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Tacoma police officers are acquitted in the killing of unarmed Black man Manuel Ellis


A jury acquitted three police officers of all charges today in the death of Manuel Ellis, an unarmed Black man who was killed in Tacoma, Wash., in 2020. Though he died months before George Floyd, Ellis' case gained new attention in the wake of Floyd's murder. The trial was the first test of a state law making it easier to charge officers for using deadly force. Jared Brown of KNKX reports.

JARED BROWN, BYLINE: Officers Matthew Collins and Christopher “Shane” Burbank were found not guilty of second-degree murder and manslaughter. Officer Timothy Rankine was acquitted of manslaughter. Ellis had been walking home from a convenience store late at night in March of 2020, when Officers Collins and Burbank called him over to their patrol car.


PATTY EAKES: There seemed to be some sort of conversation, perhaps, a brief interaction.

BROWN: Special prosecutor Patty Eakes with the state attorney general's office argued in court that Burbank then knocked Ellis to the ground without cause. Video recorded by passing motorist show he and Collins then punched Ellis, put him in a neck hold and tasered him. Witnesses say he didn't fight back. Officer Timothy Rankine later kneeled on Ellis' back while his hands and feet were bound.


EAKES: He's not threatening the officers. He's not incoherent. The words he uses are all words that anyone can understand. Please, I can't breathe. I still can't breathe. Sir, please, I can't breathe.

BROWN: Attorneys for the officers said that Ellis attacked them and resisted arrest with extreme strength, a symptom, they said, of what some call excited delirium. That's a medical syndrome that some police trainers say can cause a person to be difficult to control and can lead to death, but which has been widely rejected by medical associations. Defense attorney Wayne Fricke argued Ellis died of a methamphetamine overdose exacerbated by a heart condition unknown to the officers.


WAYNE FRICKE: All they know is they were being attacked by a guy out in the streets in a dangerous part of town, and they're acting accordingly.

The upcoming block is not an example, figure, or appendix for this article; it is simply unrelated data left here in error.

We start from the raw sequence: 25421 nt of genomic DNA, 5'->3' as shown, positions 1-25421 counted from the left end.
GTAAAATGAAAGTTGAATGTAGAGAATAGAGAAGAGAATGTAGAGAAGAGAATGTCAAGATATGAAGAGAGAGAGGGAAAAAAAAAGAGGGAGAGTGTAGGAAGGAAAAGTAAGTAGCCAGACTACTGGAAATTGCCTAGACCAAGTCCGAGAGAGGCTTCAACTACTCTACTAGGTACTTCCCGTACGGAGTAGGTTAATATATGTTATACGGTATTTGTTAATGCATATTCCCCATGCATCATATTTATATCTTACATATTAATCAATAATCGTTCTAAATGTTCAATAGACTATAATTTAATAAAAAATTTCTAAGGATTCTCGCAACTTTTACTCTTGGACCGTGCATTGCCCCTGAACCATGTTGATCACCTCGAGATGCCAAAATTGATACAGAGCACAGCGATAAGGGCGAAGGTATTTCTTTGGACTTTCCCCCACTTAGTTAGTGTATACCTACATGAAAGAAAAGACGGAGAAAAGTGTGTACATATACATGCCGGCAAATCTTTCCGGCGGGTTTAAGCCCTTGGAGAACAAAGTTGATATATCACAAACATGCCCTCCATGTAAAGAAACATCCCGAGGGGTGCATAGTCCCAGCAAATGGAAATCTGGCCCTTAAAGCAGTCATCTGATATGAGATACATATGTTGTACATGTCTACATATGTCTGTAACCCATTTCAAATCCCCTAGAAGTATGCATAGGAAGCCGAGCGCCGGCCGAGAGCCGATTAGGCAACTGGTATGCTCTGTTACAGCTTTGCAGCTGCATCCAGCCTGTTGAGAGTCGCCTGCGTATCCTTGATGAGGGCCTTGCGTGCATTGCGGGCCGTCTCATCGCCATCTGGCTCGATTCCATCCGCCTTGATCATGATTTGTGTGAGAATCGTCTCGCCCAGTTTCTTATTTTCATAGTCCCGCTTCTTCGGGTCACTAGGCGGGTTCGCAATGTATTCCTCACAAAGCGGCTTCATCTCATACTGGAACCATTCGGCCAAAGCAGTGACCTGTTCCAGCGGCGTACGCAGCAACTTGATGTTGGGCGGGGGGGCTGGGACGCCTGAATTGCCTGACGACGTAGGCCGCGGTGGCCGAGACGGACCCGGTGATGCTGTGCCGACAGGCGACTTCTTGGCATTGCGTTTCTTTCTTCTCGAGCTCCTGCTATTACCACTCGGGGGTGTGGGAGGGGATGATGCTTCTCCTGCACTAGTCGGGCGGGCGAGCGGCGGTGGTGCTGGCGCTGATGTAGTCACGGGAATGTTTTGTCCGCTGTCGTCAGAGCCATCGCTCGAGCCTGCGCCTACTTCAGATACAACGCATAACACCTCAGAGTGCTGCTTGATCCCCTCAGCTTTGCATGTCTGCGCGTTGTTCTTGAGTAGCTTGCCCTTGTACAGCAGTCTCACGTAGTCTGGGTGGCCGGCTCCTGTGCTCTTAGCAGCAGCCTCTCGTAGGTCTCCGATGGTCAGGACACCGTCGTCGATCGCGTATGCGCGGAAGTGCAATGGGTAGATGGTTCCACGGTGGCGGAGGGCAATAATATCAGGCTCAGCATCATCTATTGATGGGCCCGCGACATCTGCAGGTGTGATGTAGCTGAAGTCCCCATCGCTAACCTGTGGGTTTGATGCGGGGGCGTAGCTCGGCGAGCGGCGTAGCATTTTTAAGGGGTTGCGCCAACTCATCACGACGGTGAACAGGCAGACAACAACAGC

BROWN: The county medical examiner ruled Ellis' death a homicide due to a lack of oxygen from police restraint with methamphetamine and heart disease listed as contributing factors. It took a year after Ellis' death for the officers to be charged. Police accountability advocates in Washington say the racial justice protests of 2020 were instrumental in getting state officials to reexamine the case and bring charges. And according to legal experts in Washington, it was nearly impossible to charge police officers before 2019, when state law required prosecutors to prove officers acted with malice or evil intent. Craig Sims is a former Washington prosecutor. He said the Tacoma officers' acquittal shouldn't impact future charging decisions.

CRAIG SIMS: The field has been somewhat leveled in terms of the path to pursuing accountability for police officers who may have crossed the line.

BROWN: After the verdict, Washington's attorney general, Bob Ferguson, issued a short statement thanking the jury for their service and saying his heart went out to the Ellis family. In a statement inside the courthouse, the officers' attorneys said the acquittal proved that their clients had been falsely charged. For NPR News, I'm Jared Brown in Tacoma. Transcript provided by NPR, Copyright NPR.

NPR transcripts are created on a rush deadline by an NPR contractor. This text may not be in its final form and may be updated or revised in the future. Accuracy and availability may vary. The authoritative record of NPR’s programming is the audio record.

Jared Brown was a Poynter Media and Journalism Fellow based at KNKX covering the intersections of policing, courts and power with a focus on accountability and solutions.